Time for action – finding elements by direct XPath - Selenium

Instead of using the //, you can use a single / but you will need to make sure that the first node in your query is HTML. Let's see an example of this:

  1. Open Selenium IDE.

  2. Navigate to http ://www.wisdomjobs.com/chapter(Locators).

  3. Type xpath=/html/body/div[2]/div[3]/input into the Target input of Selenium IDE.

  4. Click on the Find button.

What just happened?

The previous locator will have found the same element as before. This type of XPath query will find the element fractionally quicker but if your UI is going to change, it may fail if the element is moved into a different area of the page. One thing to really note is that XPath locators can be extremely fragile. They can find what you want but the slightest change to your HTML and they break, meaning that you need to do maintenance on that test. I would recommend only using these if you have to.

You will have noticed that parent and child nodes are in the same query. Since HTML has a tree structure, it just notifies the query that it needs to start at the html node, then move to its child node, body, then to body's child, and so on until it reaches the end of the query. Once it has done that it will stop executing the query.

Using XPath to find the nth element of a type

There are a lot of occasions where as a Selenium user you will have to click on an edit button in a table so that you can update something specific. Have a look at the button that you wish to click; it does not have a unique name or ID. An example of this is the button with the value "Sibling Button".

When doing a query against the DOM, an array of elements is returned to Selenium that match the query. For example if you were to do //div on the Chapter 2 page of the website, there are three elements returned to Selenium. If your test is only relying on the first item in your test, then it will try and access only the first item. If you wanted to interact with the second element then your query would look like //div[2]. Note that the second to nth element need to be sibling nodes of the first element that is returned. If they are not and you were to access the element it would fail saying that it could not find them.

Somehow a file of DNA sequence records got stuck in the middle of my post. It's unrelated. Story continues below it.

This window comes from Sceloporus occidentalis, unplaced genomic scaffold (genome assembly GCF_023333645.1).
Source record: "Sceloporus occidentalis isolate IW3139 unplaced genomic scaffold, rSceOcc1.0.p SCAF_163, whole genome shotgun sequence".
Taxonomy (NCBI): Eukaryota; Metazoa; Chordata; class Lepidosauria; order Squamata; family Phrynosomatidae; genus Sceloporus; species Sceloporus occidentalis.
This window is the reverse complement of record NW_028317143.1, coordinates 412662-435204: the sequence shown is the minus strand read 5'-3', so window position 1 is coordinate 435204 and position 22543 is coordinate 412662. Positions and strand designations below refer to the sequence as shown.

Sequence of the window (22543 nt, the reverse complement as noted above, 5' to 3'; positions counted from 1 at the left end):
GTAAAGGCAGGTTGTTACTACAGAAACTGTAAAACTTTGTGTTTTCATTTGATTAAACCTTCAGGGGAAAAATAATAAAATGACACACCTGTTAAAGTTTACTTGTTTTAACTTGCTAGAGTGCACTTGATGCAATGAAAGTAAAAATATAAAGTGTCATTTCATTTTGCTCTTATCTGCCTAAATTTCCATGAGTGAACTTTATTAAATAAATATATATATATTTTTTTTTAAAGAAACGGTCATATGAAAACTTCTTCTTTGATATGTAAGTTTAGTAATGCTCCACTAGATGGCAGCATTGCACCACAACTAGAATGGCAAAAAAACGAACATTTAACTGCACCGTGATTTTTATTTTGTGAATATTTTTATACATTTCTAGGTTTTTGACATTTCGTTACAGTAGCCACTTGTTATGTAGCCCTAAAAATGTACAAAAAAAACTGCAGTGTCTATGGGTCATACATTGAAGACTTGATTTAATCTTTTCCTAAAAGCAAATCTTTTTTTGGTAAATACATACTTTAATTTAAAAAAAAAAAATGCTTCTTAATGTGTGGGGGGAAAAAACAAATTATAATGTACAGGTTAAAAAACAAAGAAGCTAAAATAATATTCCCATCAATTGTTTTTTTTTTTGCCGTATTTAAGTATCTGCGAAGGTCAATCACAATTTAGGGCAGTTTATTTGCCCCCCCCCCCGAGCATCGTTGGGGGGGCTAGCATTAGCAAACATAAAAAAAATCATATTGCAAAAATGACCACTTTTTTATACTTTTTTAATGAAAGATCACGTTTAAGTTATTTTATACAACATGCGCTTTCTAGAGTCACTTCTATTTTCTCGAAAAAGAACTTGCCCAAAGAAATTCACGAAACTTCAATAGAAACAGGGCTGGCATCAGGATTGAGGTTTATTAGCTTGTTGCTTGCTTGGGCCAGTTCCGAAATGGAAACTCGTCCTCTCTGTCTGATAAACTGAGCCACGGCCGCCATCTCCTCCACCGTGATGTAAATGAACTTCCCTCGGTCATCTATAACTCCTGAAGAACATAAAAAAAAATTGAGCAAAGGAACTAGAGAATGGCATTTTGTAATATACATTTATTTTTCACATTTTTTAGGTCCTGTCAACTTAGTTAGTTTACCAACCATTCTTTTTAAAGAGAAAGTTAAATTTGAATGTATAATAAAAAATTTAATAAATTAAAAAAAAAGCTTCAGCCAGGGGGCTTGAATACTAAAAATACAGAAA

We can see this with the input buttons that are present on the page. They all reside in their own containing div element, so do not have any sibling elements that are also input elements. If you were to put //input[2] into Selenium IDE, it would not be able to find the element and fail.

You can see an example of this in the following screenshot:

Using element attributes in XPath queries

There are times that you will need to find elements that are the same except for the difference in one or two attributes. To handle this we can add the attributes to the query so that we can try to make the element more unique for use in the test. The format can be used for any attribute on any element. It will always follow :

xpath=//element[@ attribute='attribute value'].

For example, if you have two div elements on the page, but they only differ by the class attribute,

your XPath query would look like the following: xpath=//div[@class='classname'].

Try doing this with Selenium yourself by trying to identify something unique about the div elements on the page. When you have completed the task your query should look like one of the following in the next screenshot:

Doing a partial match on attribute content

As mentioned earlier there are times where there is no way for a developer to create a static ID for elements on the page. This could be down to the fact that the element is being loaded asynchronously via AJAX or because it is using the key of the data as it is stored in the database.

There are times where only part of the ID is dynamic. This is to allow the developer to cram more information onto the page so that the user has everything they need. We will need to have a mechanism to work with these elements.

To do the partial match, your query will need to have the word contains with the attribute and the partial match that it needs. For example, if you wanted to access the element that has the text in it "This element has an ID that changes every time the page is loaded", you will use //div[contains(@id,'time_')].

This is due to the first part of the ID always being static. The locator could also use starts-with instead of contains to make the XPath query stricter in what is returned. The queries in the following screenshot will find the same element on the page:

Finding an element by the text it contains

Finding elements by the text they contain can be quite useful when working with web pages that have been created dynamically. The elements could be from using a web based WYSIWYG editor or you might just like to find a paragraph on the page with specific text to then do further queries on.

To do this your query will need to have the text() method call in the query.

It will match the entire contents of the node if it has the format //element[text() = 'inner text'].

As seen in the previous section, your query can use the contains keyword to allow it to have a bit more leniency to what it finds. Next you can find a screenshot of queries that will find the same element as the previous section:

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